By Nitya Pandit
Energy Efficiency Services Ltd (EESL), a joint venture company, has invited global bids for 10,000 electric vehicles (EV), that can run up to 150km on a single charge, for use by government departments. This situation will provide support to the government’s target of having only electric vehicles on the roads by 2030, be it for commercial or personal purposes. There has been an increase in the global electric vehicle’s market due to the tightening environmental measures, improvements in technology and reduced costs related to energy storage.
The current situation
EESL plans to purchase the cars in two phases, starting with 1,000 vehicles that will be used by the government in Delhi and the National Capital Region. Since the charging infrastructure is extremely essential, 400 chargers will be provided in the first phase. EESL floated tenders for 3,000 alternating current and 1,000 direct current charging points. For the past 20 years, electric vehicles like Mahindra & Mahindra’s Reva have been on sale. However, it hasn’t captured a large section of the audience yet. This is primarily because of the restricted number of such vehicles available in the market at the same price point, the lack of enough charging points and time spent charging. EESL’s vehicles will be in the same price range as Mahindra’s Verito which is priced at Rs 12-13 lakh.
The worth of investment in research and development
Since India does not have lithium deposits like other countries, this might be an obstacle while setting up a manufacturing plant for the EV’s battery. Hence, an option is to invest in R&D labs where research on battery and self-driving technology, and materials used to make cars can be done. Hence, India can position itself among the new breed of automobiles. Once electricity is used in the engines, India’s high costs of importing petroleum fuel will be reduced. Even though electricity will be generated by coal, the country will still save foreign exchange as well as use less energy. Furthermore, the government has already decided to provide for 60% of the R&D cost that will be used for developing a low-cost electric technology.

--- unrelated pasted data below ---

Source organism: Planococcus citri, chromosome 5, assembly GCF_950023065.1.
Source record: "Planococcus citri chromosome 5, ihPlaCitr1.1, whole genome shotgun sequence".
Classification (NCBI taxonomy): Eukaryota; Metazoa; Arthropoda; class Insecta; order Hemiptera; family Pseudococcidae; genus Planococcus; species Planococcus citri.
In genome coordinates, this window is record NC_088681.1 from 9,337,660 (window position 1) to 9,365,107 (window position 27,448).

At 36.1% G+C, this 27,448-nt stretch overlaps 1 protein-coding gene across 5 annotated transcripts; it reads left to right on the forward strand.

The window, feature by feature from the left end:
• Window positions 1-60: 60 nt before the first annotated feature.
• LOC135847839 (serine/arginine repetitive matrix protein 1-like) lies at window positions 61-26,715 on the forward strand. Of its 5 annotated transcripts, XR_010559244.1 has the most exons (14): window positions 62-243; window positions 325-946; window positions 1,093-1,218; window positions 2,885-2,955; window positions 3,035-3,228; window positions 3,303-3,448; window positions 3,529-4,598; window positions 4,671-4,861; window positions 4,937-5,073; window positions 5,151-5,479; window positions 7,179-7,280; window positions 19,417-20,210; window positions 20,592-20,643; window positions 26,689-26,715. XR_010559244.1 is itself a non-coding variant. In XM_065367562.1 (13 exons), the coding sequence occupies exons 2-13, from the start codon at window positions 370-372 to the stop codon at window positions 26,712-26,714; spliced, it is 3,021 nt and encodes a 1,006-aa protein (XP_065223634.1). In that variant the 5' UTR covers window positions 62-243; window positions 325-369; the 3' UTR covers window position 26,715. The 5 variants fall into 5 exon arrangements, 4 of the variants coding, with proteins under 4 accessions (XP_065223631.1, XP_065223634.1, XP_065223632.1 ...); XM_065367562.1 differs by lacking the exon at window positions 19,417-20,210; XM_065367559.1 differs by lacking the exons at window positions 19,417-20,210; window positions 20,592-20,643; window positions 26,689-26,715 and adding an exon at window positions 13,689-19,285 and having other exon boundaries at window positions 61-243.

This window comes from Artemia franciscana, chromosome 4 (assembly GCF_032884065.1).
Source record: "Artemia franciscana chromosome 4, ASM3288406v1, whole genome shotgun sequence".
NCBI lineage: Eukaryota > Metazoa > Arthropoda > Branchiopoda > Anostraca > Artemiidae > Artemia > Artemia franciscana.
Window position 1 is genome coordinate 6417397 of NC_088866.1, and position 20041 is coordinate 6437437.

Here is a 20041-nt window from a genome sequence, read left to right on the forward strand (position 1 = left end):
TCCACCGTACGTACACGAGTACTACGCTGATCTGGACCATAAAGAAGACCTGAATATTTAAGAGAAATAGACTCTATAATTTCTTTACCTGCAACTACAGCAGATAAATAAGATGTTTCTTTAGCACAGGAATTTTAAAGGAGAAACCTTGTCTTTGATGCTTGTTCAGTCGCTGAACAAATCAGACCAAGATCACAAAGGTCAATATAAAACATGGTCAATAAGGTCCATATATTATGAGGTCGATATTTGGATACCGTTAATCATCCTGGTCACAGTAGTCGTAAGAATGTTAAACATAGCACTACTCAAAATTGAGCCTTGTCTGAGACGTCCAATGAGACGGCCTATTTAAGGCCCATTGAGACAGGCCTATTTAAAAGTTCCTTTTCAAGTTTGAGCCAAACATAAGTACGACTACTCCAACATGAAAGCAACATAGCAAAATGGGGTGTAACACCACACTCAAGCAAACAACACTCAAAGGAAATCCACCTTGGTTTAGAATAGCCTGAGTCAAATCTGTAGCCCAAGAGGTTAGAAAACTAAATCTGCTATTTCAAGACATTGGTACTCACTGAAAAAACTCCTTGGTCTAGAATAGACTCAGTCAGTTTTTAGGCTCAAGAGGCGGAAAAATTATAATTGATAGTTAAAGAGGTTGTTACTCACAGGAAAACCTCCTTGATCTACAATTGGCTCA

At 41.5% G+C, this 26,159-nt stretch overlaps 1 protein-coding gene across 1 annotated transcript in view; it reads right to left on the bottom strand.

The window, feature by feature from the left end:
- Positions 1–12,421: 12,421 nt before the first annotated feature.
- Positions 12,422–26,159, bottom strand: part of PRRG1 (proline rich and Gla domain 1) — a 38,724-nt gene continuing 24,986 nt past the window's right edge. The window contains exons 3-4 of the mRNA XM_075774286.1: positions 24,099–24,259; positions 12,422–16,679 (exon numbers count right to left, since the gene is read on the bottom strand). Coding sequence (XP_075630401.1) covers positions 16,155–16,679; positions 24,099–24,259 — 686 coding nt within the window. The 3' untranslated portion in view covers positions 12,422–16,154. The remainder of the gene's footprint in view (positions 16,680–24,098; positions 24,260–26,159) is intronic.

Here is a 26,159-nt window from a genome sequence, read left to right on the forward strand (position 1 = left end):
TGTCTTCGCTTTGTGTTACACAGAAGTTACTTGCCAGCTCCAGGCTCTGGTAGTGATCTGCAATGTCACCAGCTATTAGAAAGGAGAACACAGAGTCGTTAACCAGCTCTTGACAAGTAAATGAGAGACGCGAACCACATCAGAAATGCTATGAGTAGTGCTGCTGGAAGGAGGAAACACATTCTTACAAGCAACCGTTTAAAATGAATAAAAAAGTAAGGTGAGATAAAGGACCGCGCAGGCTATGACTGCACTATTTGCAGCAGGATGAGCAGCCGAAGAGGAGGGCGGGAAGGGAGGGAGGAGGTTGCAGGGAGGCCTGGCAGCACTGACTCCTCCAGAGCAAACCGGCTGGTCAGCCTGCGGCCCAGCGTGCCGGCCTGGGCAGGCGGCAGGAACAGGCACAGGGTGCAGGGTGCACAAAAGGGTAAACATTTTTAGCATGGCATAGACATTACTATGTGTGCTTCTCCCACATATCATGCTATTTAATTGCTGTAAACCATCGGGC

Impact of EESL’s move
According to NITI Aayog’s recent report, with successful adoption of e-vehicles, India will not only save $60 billion in diesel and petrol but will also cut down 1 gigatonne of carbon emissions by 2030. Electricity-run vehicles, causing a shift towards renewable energy, produce 37% lower emissions and help improve health nationwide. Further, more than half of India’s installed power generation capacity will be used, given the increase in demand for electricity. While this move sounds great on paper, it will experience challenges in reality. Since there are only 206 community charging stations in the country currently, there is a high risk of an EV owner being stranded, given the lack of stations. This increases uncertainty and limits EV owners to travelling within cities only.
Automobile manufacturers have begun lobbying with the government as they speculate the impact of e-vehicles on their business—the companies want the government to adopt green vehicles instead of e-vehicles. This transition in the Indian automobile industry would result in societal and business dislocation and a complete modification of the industry. India does have a larger domestic market and the passenger car ownership is speculated to repeatedly grow over 15 years. But the country doesn’t yet have the fiscal ability of China or the superior technical skills of Japan. Thus, to seize this opportunity, India needs to make the right efforts in achieving its ambition.
Featured Image Source: Flickr
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